The Introduction and Conclusion that bracket your thesis need to match closely. These sections play a key role in unifying the project (this becomes even more important if you are writing a thesis by compilation – these are the crucial moments in which to demonstrate that your PhD is one big project, not a series of little bits and pieces).
You’ll probably already have an Introduction to the project that you wrote fairly early on in the process. At the end of the project, this is likely to need considerable reworking to make sure that it still matches where your research led over the years. Most of you will already have noticed that your project has changed over time as you learn more about the topic – some ideas that seemed important at the outset recede into the background, and other new ideas will have come to the foreground. Now that you know where the thesis ends up, you can write an Introduction that sets the reader up to get there.
How do you make sure that your Introduction and Conclusion match?
I recommend that you write the Introduction and Conclusion alongside each other, at least in the last stages of preparing the thesis document. The Introduction needs a clear statement identifying your research question or, if this is not how it is expressed in your discipline, a statement of what it is that you are trying to find out. I think it is very helpful if you are able to write this as an actual question, as this not only refines the focus, but also allows you to provide the answer to that question.
List your main question and your sub-questions in your Introduction. In many disciplines it is possible to number the questions, or to present them as a dot-point list. Then you can answer those questions in the same order using the same wording and numbering in your Conclusion.
That way you can check:
- In the Introduction I wrote that I wanted to find out XXXX.
- In the Conclusion, I wrote that I did in fact end up finding that XXXX.
Examiners can use these explicit sentences to see that you have actually done what you set out to do. Some examiners read the Introduction alongside the Conclusion as a way of checking what you promised at the outset and that you have managed to deliver on that promise. You can make sure that they see the close match between the promise and the delivery.
ACTIVITY: What is your over-arching research question, and what are your sub-questions? Please write them in the Comments box. Now, if you are at the end of your project, have you found answers to those questions? If not, do you need to rework the questions to match what you did end up discovering?
Introductions and Conclusions are not easy sections to write, partly because these are the most abstract parts of the thesis, the theorising, ‘philosophising’ part of the PhD.
A big challenge in writing Conclusions is the necessity of stepping back from the mass of detail you have been immersed in over the past few years to instead look at the big picture. Returning to your research questions will guide part of this section, but there are also some other elements to include here that require some extra thinking.
For some more ideas about how to approach Introductions and Conclusions, have a look at these blogs on the DoctoralWriting website:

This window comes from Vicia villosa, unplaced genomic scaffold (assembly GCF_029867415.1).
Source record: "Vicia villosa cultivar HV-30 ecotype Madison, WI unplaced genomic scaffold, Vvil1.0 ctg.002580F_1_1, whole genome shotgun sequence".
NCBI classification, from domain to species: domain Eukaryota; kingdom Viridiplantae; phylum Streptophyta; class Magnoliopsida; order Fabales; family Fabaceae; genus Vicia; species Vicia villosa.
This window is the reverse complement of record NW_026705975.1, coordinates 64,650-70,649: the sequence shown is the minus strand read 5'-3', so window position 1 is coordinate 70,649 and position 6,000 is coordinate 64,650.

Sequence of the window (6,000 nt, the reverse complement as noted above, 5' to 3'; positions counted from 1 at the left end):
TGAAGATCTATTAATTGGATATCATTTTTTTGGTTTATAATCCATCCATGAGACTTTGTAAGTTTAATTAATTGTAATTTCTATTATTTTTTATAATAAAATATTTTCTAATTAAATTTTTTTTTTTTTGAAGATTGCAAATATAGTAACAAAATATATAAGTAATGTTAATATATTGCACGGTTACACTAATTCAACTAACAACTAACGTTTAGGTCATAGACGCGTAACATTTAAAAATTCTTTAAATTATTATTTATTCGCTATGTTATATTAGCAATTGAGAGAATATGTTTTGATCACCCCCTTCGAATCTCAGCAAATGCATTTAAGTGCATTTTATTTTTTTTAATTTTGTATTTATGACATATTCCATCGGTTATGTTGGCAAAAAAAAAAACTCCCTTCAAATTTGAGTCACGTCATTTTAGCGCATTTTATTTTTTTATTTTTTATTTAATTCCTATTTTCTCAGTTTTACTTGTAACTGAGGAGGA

Oral exam – tips on preparation once you’ve submitted the written document
This late-stage work of matching the Introduction and the Conclusion will lead neatly into preparation for an oral exam. Finalising the document is a good time to be asking the big questions that examiners are also likely to ask you. Nathan Ryder of ‘Viva Survivors’ suggests a week of questions to pose (one each day), prepare answers to, and then review and reflect on later that day.
|What is your research about?
|Why are you interested in your topic?
|What have you learnt?
|What are your most important results?
|What’s been most difficult in your research?
|What do you NOT want to be asked?
|What would you like to ask your examiners?
Do you feel ready to talk about these ideas? Does it help to write answers or dot points to organize your thoughts? ANU is currently piloting a trial with a view to potentially introducing an oral exam as a standard part of our examination procedure. Questions like these are a useful starting point for gearing up into oral exam mode.
What leads to successful completion?
As a final word, having looked at some ways to show examiners that your thesis is now good enough, it’s worth thinking about how you get yourself to the point of submission. Lindsay (2015) reminds us that there are two main elements that lead to PhD candidates reaching the end-point in a timely manner:
- taking a project management approach to their work; and
- continuous writing throughout candidature.
If it’s early days for you, this is useful advice to shape your work habits; if you are well down the track, then maybe you have worked this out for yourself already. Either way, stick with it as you keep your reader in mind while you prepare the final version of your thesis.
Good luck with preparing your thesis for submission! I hope that this series of Pomodoro Breaks has given you some confidence in working out when your thesis is good enough for examination.
I look forward to seeing you in the Zoom meeting at 4pm this afternoon: click here.
Meeting ID: 460 696 2330 Password: 861638
We’ll have time to discuss any further questions you have and a chance to debrief on your thinking during the week.